New Parties and Shevardnadze's Return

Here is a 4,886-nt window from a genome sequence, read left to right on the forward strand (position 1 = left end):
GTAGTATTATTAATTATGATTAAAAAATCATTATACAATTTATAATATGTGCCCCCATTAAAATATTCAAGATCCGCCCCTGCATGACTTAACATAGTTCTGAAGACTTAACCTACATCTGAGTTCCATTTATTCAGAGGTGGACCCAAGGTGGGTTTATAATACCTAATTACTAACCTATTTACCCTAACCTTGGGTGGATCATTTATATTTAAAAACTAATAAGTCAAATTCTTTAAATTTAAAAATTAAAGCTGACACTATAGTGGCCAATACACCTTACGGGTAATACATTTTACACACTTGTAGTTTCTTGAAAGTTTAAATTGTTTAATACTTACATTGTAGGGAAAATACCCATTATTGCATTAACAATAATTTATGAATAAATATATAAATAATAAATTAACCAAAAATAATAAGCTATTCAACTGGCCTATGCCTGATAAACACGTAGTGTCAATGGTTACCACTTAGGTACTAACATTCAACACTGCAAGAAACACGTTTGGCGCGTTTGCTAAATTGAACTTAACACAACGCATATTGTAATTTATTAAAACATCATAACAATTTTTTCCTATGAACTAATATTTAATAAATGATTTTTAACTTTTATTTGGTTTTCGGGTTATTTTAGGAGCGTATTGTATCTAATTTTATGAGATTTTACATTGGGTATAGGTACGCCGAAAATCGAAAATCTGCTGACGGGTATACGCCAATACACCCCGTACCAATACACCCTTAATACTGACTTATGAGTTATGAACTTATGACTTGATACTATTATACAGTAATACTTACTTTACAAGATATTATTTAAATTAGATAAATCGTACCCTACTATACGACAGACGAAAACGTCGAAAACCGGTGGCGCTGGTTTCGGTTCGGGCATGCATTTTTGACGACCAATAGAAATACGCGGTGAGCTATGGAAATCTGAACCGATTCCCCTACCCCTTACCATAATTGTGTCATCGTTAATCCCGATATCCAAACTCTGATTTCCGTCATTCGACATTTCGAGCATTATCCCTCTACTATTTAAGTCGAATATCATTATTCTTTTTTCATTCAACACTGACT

After his return to Georgia in March 1992, Shevardnadze constantly stressed the temporary nature of the new power structure and called for elections as soon as possible. But the leadership postponed balloting until October 1992 because it lacked effective political control over many regions of the country and because of factional wrangling over the new election law. Registration of political parties, which had been suspended by Gamsakhurdia in 1991, resumed early in 1992. Among new party registrants was the Democratic Union, a group consisting mostly of former members and officials of the communist party. Claiming a broad mass following, this party had organizations in most regions of the county. Although wooed by the Democratic Union and other parties, Shevardnadze avoided party affiliation in order to maintain his independent position. The parliament that would be elected in October 1992 clearly would be an interim body given the task of writing a new constitution. Accordingly, the term of office was set for three years.
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